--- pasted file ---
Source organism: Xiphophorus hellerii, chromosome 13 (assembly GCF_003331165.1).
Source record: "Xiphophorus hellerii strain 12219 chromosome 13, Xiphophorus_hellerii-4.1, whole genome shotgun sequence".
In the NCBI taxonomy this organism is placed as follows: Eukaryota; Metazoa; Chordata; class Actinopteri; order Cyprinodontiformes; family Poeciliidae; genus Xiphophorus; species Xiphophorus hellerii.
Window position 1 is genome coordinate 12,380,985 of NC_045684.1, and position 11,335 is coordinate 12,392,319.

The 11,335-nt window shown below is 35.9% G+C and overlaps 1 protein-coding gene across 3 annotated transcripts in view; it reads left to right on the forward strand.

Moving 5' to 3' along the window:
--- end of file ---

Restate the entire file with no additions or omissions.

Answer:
Source organism: Xiphophorus hellerii, chromosome 13 (assembly GCF_003331165.1).
Source record: "Xiphophorus hellerii strain 12219 chromosome 13, Xiphophorus_hellerii-4.1, whole genome shotgun sequence".
In the NCBI taxonomy this organism is placed as follows: Eukaryota; Metazoa; Chordata; class Actinopteri; order Cyprinodontiformes; family Poeciliidae; genus Xiphophorus; species Xiphophorus hellerii.
Window position 1 is genome coordinate 12,380,985 of NC_045684.1, and position 11,335 is coordinate 12,392,319.

The 11,335-nt window shown below is 35.9% G+C and overlaps 1 protein-coding gene across 3 annotated transcripts in view; it reads left to right on the forward strand.

Moving 5' to 3' along the window: